View Full Version : Polarizer filter question(s)

6-Jan-2004, 19:31
This is kind of a multipart question.

I am contemplating getting a polarizing filter for use with my 4x5 setup. I shoot only black and white. Is it likely that a polarizing filter would become an important part of my photography, when shooting black and white? I know that many use it for color saturation in color photography. Also, I have read that the filter gives me aprox. 2 stop less light. When applying this to a moderately slow lens, I am assuming that viewing the image on the ground glass will be difficult. However, isn't it important that I see a pretty clear image on my ground glass to determine the proper adjustment of the filter, to properly polarize the light? Lastly, is it safe to critically focus on the ground glass before applying the filter to the lens?


Tony Galt
6-Jan-2004, 20:18
If you shoot only black and white, wouldn't some colored filters--red, yellow, green, etc.--be more useful than a polarizer? Indeed losing two stops will make it difficult (although not impossible to focus) on the ground glass. Since colored filters need no adjustment (just compensation in exposure) you can compose, make camera movements and focus before you put them on. Actually you can do the same thing with a polarizer if you put it on and adjust it after you compose and focus. If you just want to deepen the color of the sky, or lighten up foliage consider one of the colored filters. If your main purpose is to control or even remove reflections from water, or other shiny surfaces, a polarizer would be a useful filter for black and white.

james mickelson
6-Jan-2004, 21:20
I shoot 4x5 using black and white materials almost exclusively. I use a polariser a lot and don't find it hard at all to focus with it on the lens. I can also align it before hand and then put it on the lens carefully. Yes if all you want to do is change the tonal relationship of certain items within the scene then I would use a colored filter but to take off flare or glare from things like leaves, glass, change the tone of the sky, I would use a polariser. And I have slow lenses but still have little trouble using a polariser on the lens as I focus the scene. There's a trick to it but I'll let you figure it out. A hint though. Light rays travel in straight lines.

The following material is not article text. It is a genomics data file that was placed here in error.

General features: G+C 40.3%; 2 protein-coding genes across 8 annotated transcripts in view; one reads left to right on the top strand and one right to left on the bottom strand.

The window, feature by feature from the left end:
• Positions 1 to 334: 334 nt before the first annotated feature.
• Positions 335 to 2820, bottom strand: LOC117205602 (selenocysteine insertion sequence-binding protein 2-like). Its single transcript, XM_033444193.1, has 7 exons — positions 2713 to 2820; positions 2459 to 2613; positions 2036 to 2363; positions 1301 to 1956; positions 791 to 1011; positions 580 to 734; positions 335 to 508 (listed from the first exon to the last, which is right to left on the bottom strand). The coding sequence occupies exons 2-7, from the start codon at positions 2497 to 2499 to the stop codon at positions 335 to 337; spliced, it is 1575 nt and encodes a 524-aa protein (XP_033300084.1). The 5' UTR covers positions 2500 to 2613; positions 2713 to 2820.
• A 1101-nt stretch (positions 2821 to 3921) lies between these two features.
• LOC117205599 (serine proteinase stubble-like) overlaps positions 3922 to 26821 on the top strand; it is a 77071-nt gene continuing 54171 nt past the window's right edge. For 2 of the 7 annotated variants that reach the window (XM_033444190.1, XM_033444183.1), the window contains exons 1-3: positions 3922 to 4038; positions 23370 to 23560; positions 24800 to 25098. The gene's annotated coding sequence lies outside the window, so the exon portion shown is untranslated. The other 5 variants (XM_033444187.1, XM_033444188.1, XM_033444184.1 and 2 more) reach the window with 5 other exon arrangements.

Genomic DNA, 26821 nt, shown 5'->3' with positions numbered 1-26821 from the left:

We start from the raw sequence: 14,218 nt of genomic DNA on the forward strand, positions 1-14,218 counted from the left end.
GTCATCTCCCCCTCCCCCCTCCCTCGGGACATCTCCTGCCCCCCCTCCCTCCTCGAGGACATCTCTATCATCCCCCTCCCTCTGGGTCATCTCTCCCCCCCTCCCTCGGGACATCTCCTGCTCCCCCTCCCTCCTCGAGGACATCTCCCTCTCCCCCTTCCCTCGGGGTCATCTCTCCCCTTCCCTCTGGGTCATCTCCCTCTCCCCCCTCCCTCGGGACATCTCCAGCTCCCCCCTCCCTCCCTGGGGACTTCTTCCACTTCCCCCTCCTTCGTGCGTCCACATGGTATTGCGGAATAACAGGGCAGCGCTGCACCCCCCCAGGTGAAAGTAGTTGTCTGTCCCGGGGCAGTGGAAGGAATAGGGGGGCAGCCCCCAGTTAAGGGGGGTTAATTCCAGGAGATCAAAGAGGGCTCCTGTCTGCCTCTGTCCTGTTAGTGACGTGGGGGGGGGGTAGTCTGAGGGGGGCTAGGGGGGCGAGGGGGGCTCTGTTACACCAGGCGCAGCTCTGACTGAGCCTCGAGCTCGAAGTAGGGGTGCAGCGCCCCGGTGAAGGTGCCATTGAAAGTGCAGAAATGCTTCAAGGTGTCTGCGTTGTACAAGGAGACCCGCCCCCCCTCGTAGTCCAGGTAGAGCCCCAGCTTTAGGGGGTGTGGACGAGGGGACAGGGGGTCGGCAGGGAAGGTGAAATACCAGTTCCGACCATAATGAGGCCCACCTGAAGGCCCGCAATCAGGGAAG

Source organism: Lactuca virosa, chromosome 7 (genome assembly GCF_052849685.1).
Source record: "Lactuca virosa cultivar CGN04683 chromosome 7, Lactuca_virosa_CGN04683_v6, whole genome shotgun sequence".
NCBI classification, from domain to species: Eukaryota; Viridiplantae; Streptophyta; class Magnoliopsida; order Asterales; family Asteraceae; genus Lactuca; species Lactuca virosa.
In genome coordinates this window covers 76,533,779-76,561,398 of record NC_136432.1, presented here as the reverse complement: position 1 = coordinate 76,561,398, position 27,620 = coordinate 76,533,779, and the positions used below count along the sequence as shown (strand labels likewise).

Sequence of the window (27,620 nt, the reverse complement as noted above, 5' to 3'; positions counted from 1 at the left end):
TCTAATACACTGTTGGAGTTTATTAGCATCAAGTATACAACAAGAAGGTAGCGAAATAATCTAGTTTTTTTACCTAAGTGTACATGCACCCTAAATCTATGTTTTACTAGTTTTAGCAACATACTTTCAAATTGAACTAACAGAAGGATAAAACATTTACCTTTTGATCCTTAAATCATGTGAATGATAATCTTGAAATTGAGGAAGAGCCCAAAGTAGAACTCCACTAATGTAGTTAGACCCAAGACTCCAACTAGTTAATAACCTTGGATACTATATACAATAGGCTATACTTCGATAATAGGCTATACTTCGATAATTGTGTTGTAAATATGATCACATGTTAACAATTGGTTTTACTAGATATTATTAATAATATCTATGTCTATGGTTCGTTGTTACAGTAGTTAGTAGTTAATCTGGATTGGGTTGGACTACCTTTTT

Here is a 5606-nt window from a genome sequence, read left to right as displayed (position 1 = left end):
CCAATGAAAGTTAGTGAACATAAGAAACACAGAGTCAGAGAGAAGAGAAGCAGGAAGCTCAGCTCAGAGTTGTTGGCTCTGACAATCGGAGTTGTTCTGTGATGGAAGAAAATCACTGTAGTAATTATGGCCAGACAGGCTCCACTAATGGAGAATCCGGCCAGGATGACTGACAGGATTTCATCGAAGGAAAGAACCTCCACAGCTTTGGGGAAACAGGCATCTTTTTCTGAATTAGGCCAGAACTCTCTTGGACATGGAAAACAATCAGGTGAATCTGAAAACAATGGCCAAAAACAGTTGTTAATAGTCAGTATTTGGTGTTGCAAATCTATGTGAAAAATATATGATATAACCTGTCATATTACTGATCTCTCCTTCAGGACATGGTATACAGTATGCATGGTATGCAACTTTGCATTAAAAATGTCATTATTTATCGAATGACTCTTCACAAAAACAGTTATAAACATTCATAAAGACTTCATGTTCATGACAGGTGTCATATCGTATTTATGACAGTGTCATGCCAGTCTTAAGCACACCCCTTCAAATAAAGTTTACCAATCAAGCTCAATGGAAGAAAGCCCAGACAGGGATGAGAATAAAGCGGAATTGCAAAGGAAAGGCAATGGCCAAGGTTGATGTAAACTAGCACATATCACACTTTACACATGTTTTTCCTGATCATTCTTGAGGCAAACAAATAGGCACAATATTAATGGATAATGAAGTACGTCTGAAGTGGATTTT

Brian Ellis
7-Jan-2004, 07:55
I use both a polarizer and color filters, mostly orange and green, occasionally red, almost never yellow. When your only purpose is to darken the sky a polarizer is nice because it doesn't have a major effect on the tone of other things in the scene, unlike orange and especially red filters which can make green foliage turn black. OTOH, the light source has to be at the correct angle in order for a polarizer to be effective so sometimes an orange or red filter is the only choice. And as someone else mentioned, a polarizer is very nice for removing reflections from things like foliage and water. You don't always have to use the polarizer for its maximum effect. For example, to me water doesn't look realistic without any reflections at all so I use the polarizer just part way with water, to minimize but not completely eliminate reflections. I think there's plenty of room for both colored filters and polarizers, I wouldn't want to have to choose only one or the other. Each can do things the other can't.

I usually compose and focus without the filter (polarizer or color), then put the filter on and recheck focus (and adjust the polarizer when using it). Rarely if ever do I actually change the focus after putting the filter on, doing it just makes me think I'm being careful and methodical like a proper large format photographer is supposed to be. : - )